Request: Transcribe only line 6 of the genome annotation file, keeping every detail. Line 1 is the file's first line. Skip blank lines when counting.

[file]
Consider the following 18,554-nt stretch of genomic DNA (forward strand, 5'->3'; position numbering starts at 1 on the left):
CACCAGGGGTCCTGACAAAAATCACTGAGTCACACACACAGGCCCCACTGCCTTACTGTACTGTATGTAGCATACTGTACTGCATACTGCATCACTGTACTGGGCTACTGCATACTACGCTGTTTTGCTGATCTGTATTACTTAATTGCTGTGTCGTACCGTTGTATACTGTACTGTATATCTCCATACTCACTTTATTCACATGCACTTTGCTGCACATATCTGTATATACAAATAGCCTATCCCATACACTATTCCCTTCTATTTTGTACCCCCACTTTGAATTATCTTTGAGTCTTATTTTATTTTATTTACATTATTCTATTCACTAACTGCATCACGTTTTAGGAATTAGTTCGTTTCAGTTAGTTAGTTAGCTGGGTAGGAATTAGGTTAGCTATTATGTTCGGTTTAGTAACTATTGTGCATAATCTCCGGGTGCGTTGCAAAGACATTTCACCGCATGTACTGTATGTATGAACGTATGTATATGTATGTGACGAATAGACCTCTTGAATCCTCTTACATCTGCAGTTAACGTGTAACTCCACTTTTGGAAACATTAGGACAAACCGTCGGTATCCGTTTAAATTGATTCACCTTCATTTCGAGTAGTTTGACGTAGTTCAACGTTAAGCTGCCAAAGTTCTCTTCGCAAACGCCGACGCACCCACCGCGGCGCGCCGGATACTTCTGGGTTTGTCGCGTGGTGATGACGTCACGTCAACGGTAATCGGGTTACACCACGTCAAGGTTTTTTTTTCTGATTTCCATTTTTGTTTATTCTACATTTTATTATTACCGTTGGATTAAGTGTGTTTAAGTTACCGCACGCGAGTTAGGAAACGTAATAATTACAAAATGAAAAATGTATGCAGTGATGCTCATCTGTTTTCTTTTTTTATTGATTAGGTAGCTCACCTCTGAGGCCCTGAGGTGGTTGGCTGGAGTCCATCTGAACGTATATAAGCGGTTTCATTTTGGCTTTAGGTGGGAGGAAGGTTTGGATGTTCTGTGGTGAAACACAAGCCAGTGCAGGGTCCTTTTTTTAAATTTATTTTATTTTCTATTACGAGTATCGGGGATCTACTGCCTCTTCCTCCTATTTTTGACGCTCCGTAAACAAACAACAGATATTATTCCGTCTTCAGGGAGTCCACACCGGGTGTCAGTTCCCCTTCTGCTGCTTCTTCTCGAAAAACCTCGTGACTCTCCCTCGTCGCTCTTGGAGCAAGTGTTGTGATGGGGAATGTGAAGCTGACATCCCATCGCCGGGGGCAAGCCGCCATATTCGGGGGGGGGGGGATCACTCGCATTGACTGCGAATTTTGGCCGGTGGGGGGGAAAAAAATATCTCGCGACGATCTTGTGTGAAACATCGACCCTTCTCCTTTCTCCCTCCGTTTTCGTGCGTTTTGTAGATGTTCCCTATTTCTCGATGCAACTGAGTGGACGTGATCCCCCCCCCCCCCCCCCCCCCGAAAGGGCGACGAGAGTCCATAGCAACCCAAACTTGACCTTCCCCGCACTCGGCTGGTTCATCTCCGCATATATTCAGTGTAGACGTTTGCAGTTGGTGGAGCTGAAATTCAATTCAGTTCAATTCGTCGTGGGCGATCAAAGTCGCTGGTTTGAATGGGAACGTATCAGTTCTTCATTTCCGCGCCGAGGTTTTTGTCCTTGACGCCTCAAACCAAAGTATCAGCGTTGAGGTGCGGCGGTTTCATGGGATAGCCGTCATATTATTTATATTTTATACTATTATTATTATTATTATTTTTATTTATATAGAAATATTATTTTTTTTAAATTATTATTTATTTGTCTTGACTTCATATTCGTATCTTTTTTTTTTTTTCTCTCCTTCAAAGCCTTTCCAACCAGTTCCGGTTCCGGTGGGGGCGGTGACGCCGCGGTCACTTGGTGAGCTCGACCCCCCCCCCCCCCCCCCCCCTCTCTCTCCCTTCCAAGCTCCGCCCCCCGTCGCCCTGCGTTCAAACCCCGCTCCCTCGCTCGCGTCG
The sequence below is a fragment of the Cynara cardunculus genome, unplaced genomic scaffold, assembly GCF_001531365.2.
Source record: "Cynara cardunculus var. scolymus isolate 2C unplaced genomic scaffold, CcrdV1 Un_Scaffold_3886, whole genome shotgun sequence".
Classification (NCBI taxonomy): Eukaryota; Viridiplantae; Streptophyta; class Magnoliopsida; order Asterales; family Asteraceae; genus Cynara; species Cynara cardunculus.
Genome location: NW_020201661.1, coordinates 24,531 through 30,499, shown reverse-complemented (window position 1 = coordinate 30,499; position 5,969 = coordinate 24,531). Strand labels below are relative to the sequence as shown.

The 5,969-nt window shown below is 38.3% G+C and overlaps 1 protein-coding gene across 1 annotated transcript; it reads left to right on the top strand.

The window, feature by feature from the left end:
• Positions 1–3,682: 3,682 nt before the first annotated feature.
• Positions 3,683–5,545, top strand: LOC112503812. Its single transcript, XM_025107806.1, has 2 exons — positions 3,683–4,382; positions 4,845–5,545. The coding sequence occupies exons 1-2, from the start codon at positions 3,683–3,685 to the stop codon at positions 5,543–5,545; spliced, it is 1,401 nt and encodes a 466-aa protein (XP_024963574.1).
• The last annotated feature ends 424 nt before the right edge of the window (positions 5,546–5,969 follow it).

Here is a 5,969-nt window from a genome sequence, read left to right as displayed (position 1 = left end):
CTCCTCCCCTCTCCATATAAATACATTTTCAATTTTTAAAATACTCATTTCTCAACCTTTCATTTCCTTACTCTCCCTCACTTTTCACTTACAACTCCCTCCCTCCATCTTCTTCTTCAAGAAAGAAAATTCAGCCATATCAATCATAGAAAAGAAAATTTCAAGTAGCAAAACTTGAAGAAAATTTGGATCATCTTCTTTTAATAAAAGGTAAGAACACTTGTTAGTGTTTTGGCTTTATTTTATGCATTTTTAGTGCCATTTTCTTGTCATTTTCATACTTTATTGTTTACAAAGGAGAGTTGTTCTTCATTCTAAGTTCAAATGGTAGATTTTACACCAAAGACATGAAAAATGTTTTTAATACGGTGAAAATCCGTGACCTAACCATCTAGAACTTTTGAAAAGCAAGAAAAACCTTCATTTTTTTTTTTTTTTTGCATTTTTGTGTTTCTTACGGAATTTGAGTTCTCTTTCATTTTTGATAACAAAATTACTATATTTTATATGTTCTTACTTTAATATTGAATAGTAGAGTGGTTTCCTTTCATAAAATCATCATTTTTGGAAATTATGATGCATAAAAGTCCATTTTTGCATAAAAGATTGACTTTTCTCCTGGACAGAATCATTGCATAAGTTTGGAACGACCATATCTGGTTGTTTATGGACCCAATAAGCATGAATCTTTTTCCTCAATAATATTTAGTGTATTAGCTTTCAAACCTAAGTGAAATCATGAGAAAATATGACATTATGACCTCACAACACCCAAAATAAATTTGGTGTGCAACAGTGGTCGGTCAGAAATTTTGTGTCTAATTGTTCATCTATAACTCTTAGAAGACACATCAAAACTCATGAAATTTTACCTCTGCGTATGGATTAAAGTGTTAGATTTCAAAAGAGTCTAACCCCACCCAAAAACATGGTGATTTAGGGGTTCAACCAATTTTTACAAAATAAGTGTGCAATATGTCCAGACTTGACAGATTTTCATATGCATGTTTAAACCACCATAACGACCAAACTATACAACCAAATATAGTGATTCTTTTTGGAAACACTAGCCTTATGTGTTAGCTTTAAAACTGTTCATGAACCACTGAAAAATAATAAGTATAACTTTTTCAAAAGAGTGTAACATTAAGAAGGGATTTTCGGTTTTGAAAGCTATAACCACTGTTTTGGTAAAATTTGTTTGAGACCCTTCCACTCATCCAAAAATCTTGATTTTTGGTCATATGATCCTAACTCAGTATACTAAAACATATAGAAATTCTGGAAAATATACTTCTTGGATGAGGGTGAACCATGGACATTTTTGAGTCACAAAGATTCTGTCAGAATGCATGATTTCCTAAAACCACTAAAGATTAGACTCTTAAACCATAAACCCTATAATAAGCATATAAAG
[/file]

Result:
Genome location: NW_020201661.1, coordinates 24,531 through 30,499, shown reverse-complemented (window position 1 = coordinate 30,499; position 5,969 = coordinate 24,531). Strand labels below are relative to the sequence as shown.